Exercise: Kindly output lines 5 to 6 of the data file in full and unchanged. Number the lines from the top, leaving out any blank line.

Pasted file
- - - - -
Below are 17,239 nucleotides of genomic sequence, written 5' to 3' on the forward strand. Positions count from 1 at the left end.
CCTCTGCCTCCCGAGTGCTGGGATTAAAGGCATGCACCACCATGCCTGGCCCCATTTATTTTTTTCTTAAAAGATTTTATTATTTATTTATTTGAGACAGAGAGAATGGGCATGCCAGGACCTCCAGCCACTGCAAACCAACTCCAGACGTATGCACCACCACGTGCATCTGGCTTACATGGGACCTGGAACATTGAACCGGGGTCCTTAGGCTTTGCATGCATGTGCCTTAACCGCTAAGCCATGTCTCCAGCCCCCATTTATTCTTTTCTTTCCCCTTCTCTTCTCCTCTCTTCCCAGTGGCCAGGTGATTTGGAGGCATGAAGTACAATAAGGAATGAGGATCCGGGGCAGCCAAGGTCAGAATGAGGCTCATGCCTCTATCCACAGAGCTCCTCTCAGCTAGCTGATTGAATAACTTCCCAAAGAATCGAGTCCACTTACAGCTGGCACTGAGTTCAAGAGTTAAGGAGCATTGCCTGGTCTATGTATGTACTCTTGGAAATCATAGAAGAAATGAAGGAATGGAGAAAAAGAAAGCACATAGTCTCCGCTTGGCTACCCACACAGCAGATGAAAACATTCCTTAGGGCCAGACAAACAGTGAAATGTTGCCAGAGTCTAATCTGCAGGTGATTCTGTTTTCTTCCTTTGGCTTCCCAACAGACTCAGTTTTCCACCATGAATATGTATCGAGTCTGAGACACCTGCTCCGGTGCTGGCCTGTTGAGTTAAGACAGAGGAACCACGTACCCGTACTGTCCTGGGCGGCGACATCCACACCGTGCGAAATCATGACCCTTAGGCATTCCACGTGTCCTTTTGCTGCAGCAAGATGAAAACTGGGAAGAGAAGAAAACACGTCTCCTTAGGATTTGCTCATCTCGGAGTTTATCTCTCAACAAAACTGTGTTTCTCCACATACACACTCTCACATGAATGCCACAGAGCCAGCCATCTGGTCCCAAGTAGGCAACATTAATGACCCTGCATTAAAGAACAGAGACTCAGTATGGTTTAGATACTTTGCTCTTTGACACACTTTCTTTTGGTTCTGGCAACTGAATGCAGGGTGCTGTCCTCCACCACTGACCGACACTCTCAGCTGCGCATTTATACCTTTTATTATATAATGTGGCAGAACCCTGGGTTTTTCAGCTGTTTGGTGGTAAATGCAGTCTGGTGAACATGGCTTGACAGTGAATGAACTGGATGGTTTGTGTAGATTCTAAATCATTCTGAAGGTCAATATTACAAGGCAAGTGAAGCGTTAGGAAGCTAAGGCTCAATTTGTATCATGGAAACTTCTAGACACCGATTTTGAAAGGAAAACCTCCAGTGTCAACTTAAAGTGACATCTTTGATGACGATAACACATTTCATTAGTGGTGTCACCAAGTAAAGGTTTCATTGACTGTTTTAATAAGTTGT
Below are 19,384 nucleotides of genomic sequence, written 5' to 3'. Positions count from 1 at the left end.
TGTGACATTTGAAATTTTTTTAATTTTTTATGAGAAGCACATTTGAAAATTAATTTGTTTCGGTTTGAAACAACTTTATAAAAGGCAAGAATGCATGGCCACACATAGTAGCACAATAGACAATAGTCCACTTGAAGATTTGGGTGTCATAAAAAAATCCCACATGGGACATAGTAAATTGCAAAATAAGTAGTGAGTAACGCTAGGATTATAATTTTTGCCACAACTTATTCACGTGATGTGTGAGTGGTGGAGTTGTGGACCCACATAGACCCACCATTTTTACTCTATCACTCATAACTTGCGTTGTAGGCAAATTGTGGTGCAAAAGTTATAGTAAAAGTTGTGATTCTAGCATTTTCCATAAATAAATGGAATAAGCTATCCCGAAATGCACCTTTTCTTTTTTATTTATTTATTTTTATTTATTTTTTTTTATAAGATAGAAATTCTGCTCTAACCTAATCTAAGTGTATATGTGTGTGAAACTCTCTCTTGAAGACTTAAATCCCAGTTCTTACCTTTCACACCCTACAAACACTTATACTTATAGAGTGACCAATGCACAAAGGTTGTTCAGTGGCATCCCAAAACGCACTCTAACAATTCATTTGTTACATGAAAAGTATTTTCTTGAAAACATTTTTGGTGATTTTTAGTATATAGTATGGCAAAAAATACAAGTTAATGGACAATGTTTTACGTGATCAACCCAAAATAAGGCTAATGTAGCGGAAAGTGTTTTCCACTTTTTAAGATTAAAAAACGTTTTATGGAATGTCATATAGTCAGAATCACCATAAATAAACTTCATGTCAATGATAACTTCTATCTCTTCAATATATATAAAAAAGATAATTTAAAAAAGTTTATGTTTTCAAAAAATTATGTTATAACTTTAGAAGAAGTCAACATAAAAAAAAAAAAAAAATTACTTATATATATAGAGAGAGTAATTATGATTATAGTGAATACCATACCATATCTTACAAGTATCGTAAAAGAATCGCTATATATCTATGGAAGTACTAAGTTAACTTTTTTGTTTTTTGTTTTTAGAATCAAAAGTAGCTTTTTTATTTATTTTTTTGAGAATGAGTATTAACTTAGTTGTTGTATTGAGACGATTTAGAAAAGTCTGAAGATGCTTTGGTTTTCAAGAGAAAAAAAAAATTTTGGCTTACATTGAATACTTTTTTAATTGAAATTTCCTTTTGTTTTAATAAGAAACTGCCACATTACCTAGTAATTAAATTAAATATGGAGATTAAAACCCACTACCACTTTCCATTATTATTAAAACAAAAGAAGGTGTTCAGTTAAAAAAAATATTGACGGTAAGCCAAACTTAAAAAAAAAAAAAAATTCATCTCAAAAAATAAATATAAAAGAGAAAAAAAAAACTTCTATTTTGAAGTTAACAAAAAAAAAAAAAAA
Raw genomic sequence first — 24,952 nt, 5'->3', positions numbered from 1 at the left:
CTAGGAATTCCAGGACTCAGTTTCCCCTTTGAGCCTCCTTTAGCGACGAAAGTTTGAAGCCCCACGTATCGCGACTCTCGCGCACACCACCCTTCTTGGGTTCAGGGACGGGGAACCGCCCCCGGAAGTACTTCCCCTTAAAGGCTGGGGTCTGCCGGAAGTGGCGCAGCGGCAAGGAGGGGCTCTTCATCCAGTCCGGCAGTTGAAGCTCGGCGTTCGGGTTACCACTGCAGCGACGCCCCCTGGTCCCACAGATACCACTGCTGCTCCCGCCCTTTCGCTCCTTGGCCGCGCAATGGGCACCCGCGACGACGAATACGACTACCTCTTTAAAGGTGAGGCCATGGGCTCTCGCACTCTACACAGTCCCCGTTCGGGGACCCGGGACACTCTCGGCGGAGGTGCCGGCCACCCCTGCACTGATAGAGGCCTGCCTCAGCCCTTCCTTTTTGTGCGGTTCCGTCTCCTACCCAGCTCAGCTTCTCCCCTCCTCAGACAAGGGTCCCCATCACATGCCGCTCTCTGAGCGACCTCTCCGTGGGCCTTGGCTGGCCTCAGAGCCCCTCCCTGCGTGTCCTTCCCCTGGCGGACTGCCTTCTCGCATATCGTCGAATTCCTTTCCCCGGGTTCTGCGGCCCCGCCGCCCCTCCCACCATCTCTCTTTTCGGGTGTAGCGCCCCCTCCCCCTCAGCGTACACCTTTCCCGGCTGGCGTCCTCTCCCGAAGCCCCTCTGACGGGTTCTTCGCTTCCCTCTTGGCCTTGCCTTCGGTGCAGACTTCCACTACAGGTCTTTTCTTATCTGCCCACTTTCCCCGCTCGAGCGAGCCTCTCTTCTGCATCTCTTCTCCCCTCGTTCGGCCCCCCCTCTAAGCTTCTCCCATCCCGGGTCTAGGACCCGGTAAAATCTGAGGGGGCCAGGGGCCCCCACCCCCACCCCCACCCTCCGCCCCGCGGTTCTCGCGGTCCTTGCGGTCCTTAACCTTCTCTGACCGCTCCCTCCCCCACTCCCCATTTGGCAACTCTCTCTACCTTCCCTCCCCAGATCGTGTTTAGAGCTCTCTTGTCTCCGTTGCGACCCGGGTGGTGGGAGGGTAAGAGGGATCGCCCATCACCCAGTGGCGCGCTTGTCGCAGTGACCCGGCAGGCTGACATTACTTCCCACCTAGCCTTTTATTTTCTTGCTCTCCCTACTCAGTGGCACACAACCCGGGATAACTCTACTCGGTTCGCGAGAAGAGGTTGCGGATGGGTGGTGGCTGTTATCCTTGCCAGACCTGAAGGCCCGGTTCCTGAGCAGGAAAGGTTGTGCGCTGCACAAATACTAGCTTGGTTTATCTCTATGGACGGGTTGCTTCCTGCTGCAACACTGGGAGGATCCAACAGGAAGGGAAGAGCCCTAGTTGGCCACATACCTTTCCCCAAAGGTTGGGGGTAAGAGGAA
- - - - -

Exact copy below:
Raw genomic sequence first — 24,952 nt, 5'->3', positions numbered from 1 at the left:
CTAGGAATTCCAGGACTCAGTTTCCCCTTTGAGCCTCCTTTAGCGACGAAAGTTTGAAGCCCCACGTATCGCGACTCTCGCGCACACCACCCTTCTTGGGTTCAGGGACGGGGAACCGCCCCCGGAAGTACTTCCCCTTAAAGGCTGGGGTCTGCCGGAAGTGGCGCAGCGGCAAGGAGGGGCTCTTCATCCAGTCCGGCAGTTGAAGCTCGGCGTTCGGGTTACCACTGCAGCGACGCCCCCTGGTCCCACAGATACCACTGCTGCTCCCGCCCTTTCGCTCCTTGGCCGCGCAATGGGCACCCGCGACGACGAATACGACTACCTCTTTAAAGGTGAGGCCATGGGCTCTCGCACTCTACACAGTCCCCGTTCGGGGACCCGGGACACTCTCGGCGGAGGTGCCGGCCACCCCTGCACTGATAGAGGCCTGCCTCAGCCCTTCCTTTTTGTGCGGTTCCGTCTCCTACCCAGCTCAGCTTCTCCCCTCCTCAGACAAGGGTCCCCATCACATGCCGCTCTCTGAGCGACCTCTCCGTGGGCCTTGGCTGGCCTCAGAGCCCCTCCCTGCGTGTCCTTCCCCTGGCGGACTGCCTTCTCGCATATCGTCGAATTCCTTTCCCCGGGTTCTGCGGCCCCGCCGCCCCTCCCACCATCTCTCTTTTCGGGTGTAGCGCCCCCTCCCCCTCAGCGTACACCTTTCCCGGCTGGCGTCCTCTCCCGAAGCCCCTCTGACGGGTTCTTCGCTTCCCTCTTGGCCTTGCCTTCGGTGCAGACTTCCACTACAGGTCTTTTCTTATCTGCCCACTTTCCCCGCTCGAGCGAGCCTCTCTTCTGCATCTCTTCTCCCCTCGTTCGGCCCCCCCTCTAAGCTTCTCCCATCCCGGGTCTAGGACCCGGTAAAATCTGAGGGGGCCAGGGGCCCCCACCCCCACCCCCACCCTCCGCCCCGCGGTTCTCGCGGTCCTTGCGGTCCTTAACCTTCTCTGACCGCTCCCTCCCCCACTCCCCATTTGGCAACTCTCTCTACCTTCCCTCCCCAGATCGTGTTTAGAGCTCTCTTGTCTCCGTTGCGACCCGGGTGGTGGGAGGGTAAGAGGGATCGCCCATCACCCAGTGGCGCGCTTGTCGCAGTGACCCGGCAGGCTGACATTACTTCCCACCTAGCCTTTTATTTTCTTGCTCTCCCTACTCAGTGGCACACAACCCGGGATAACTCTACTCGGTTCGCGAGAAGAGGTTGCGGATGGGTGGTGGCTGTTATCCTTGCCAGACCTGAAGGCCCGGTTCCTGAGCAGGAAAGGTTGTGCGCTGCACAAATACTAGCTTGGTTTATCTCTATGGACGGGTTGCTTCCTGCTGCAACACTGGGAGGATCCAACAGGAAGGGAAGAGCCCTAGTTGGCCACATACCTTTCCCCAAAGGTTGGGGGTAAGAGGAA